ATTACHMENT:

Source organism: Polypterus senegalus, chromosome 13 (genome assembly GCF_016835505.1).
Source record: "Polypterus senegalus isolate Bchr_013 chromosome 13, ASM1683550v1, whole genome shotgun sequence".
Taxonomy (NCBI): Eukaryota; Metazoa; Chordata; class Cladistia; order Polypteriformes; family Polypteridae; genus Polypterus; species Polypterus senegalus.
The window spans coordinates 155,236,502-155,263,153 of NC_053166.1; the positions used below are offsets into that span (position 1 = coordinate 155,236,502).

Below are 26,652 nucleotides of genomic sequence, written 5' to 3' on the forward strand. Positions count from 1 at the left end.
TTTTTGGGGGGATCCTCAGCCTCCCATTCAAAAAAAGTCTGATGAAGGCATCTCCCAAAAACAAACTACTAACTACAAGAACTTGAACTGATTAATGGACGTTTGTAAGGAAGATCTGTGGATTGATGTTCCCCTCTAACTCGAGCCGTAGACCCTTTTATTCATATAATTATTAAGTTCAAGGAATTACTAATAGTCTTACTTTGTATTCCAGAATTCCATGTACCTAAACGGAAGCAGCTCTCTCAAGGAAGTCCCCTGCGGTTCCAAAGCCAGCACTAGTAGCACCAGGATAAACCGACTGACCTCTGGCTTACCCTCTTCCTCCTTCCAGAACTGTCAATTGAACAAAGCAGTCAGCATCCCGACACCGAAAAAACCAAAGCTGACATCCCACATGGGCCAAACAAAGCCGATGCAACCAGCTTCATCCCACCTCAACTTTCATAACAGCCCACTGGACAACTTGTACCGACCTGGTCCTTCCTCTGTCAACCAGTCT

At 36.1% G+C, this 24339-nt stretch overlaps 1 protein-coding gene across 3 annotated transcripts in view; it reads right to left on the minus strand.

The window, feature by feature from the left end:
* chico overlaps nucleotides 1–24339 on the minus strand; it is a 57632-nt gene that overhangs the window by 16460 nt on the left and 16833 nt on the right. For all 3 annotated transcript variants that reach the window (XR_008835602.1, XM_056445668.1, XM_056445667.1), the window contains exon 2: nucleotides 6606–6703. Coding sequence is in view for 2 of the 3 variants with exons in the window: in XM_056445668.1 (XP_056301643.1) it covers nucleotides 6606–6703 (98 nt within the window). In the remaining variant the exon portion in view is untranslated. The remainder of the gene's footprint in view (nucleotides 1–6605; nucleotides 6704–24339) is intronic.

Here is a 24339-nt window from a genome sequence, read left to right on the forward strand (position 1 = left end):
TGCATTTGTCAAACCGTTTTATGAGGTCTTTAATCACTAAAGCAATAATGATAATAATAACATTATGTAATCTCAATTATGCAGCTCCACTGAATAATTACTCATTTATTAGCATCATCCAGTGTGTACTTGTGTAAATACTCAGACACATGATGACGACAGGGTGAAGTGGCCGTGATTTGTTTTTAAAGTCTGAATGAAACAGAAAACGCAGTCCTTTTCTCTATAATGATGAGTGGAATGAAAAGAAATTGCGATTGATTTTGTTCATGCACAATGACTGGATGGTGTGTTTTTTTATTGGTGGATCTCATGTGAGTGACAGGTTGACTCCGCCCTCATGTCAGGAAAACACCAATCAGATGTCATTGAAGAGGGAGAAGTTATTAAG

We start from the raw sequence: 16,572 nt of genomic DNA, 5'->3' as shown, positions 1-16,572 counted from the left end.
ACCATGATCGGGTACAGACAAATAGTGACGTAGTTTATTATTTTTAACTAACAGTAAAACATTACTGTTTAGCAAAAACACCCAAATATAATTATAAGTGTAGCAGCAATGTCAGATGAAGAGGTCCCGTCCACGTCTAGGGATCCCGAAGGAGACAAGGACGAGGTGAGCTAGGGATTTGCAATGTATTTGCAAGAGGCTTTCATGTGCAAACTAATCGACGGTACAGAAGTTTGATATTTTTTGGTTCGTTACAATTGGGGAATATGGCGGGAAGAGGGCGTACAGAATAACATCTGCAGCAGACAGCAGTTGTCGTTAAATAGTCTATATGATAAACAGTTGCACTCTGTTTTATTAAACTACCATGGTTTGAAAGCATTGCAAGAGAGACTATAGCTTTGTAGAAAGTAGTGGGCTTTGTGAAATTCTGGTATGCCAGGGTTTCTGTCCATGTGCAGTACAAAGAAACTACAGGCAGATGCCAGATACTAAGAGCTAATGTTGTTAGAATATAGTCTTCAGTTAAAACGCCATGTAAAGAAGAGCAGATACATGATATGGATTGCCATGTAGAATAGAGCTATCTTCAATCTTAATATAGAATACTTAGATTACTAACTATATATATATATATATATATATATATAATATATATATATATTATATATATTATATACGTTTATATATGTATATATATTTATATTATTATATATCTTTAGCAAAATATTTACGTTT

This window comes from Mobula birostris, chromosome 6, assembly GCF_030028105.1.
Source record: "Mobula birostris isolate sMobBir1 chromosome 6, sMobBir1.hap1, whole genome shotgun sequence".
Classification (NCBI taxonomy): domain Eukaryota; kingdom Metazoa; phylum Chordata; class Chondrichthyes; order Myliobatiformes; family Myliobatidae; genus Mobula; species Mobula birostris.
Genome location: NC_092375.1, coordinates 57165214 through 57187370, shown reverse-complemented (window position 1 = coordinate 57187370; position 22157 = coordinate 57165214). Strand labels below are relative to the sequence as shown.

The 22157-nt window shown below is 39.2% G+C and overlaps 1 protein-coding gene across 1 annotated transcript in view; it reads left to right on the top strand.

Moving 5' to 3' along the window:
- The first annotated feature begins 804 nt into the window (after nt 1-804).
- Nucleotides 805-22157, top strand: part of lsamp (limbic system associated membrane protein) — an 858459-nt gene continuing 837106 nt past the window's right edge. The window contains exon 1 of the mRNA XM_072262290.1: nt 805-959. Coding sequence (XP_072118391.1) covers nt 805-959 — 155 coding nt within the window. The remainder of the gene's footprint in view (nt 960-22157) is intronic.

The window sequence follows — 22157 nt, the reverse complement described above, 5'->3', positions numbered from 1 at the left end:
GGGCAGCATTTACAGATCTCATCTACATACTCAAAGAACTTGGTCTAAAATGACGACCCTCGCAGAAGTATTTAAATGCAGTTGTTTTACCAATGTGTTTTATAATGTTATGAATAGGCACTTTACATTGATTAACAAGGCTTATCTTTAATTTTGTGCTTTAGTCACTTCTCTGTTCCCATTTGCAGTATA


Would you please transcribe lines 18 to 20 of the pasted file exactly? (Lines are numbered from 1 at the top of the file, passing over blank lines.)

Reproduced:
The 22157-nt window shown below is 39.2% G+C and overlaps 1 protein-coding gene across 1 annotated transcript in view; it reads left to right on the top strand.

Moving 5' to 3' along the window:
- The first annotated feature begins 804 nt into the window (after nt 1-804).